Newsletter of the Federal Courts
Vol. 41 Number 7 July 2009
Congress acts on ‘09, ‘10 Funding In June, a bill with supplemental funding for the Judiciary was signed by the President, while in July the federal courts’ fiscal year 2010 appropriation was marked up in the House and the Senate. Judge Barbara M. G. Lynn (N.D. Tex.), chair of the Judicial Conference Committee on the Administration of the Bankruptcy System, told Congress that the need for new bankruptcy judgeships is critical. Testifying with her were Bankruptcy Judge David S. Kennedy (W.D. Tenn.) of the National Conference of Bankruptcy Judges, GAO’s William Jenkins, Jr.; and Cary D. Ebert of the National Association of Consumer Bankruptcy Attorneys.
Congress Urged to Add Bankruptcy Judgeships as Courts Face Near-Record Case Levels The federal courts need additional bankruptcy judgeships in the face of near-record case levels to alleviate overcrowded dockets and to assure that the bankruptcy system operates efficiently, Judge Barbara M. G. Lynn (N.D Tex.) told a House subcommittee last month. Lynn is chair of the Judicial Conference Committee on the Administration of the Bankruptcy System. In June, she appeared before the House Judiciary Subcommittee on Commercial and Administrative Law in support of the Judicial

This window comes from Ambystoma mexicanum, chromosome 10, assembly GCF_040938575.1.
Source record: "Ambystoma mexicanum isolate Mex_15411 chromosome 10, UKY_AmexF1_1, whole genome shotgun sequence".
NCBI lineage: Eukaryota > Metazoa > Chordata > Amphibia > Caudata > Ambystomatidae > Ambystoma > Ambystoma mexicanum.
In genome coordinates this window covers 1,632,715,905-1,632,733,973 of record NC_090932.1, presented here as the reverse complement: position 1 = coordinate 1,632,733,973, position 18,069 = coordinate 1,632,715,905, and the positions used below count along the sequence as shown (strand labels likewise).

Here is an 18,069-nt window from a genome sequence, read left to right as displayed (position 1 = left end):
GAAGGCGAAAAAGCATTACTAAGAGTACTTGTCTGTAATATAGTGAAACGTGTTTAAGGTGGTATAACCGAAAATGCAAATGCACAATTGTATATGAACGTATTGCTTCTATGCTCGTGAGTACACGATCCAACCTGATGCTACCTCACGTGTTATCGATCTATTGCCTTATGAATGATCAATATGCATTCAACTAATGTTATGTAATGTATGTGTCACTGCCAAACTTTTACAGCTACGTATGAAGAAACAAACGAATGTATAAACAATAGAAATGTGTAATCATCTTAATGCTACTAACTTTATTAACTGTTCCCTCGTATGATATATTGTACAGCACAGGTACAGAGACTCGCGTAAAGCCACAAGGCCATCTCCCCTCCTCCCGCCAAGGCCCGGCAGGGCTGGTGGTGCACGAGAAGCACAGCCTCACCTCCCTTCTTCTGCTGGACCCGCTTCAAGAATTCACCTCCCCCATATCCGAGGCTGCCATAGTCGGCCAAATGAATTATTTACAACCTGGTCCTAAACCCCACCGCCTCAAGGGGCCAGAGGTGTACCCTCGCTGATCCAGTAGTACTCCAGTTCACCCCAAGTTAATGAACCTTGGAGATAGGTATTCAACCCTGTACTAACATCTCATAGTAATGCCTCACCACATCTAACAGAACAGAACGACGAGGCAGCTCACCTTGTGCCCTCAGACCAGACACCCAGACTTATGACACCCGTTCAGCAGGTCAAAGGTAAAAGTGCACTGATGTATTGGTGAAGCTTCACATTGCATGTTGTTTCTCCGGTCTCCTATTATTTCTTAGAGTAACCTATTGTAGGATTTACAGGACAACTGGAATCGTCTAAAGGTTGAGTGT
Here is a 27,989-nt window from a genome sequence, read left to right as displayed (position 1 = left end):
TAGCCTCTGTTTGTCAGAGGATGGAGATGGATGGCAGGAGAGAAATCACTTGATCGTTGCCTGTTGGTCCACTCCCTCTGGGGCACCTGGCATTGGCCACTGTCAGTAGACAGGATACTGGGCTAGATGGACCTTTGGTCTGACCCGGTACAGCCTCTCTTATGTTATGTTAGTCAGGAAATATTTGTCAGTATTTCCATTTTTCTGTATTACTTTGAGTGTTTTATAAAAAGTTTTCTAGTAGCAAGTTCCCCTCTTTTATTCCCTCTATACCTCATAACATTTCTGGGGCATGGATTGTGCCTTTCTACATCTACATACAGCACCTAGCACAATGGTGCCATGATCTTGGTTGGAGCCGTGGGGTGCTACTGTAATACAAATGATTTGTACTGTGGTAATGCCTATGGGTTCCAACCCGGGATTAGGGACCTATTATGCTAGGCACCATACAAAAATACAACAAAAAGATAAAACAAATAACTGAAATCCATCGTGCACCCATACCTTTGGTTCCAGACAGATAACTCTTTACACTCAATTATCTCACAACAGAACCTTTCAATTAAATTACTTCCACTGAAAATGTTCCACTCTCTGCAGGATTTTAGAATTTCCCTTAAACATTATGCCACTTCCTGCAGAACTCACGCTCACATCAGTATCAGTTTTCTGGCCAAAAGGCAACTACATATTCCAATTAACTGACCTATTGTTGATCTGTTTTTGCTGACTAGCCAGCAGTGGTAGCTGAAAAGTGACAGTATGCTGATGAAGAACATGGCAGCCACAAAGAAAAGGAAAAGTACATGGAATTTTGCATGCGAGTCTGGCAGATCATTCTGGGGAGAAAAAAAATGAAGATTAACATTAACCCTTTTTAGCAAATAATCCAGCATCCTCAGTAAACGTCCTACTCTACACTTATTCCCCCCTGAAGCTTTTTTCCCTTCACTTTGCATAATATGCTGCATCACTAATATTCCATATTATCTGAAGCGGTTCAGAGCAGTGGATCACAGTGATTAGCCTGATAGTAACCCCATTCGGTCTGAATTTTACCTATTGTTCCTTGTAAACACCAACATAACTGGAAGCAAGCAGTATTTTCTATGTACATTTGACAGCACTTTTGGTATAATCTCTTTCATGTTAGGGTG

Conference’s 2009 bankruptcy judgeship recommendations. “Our judicial resources are strained,” Lynn said. “And the cost to society of an overburdened bankruptcy system, especially in this economic climate, is enormous.” The Judicial Conference recommends 13 additional permanent bankruptcy judgeships in 10 judicial districts, the conversion of 22 existing temporary bankruptcy judgeships to permanent in 15 judicial districts, and the See Bankruptcy on page 2
Time To Prepare Together . .............................................................pg. 4 JERS and Juries ................................................................................pg. 5 Concerns on Courthouse Projects .................................................pg. 6
Action on FY 2010 Funding Both the House and Senate Appropriations Committees reported their versions of the FY 2010 Financial Services and General Government Appropriations Bill in early July, which includes funding for the Judiciary. The House bill gives the Judiciary $6.941 billion in FY 2010, a 6.9 percent increase in funding over FY 2009. The House level supports the Judiciary’s See Funding on page 3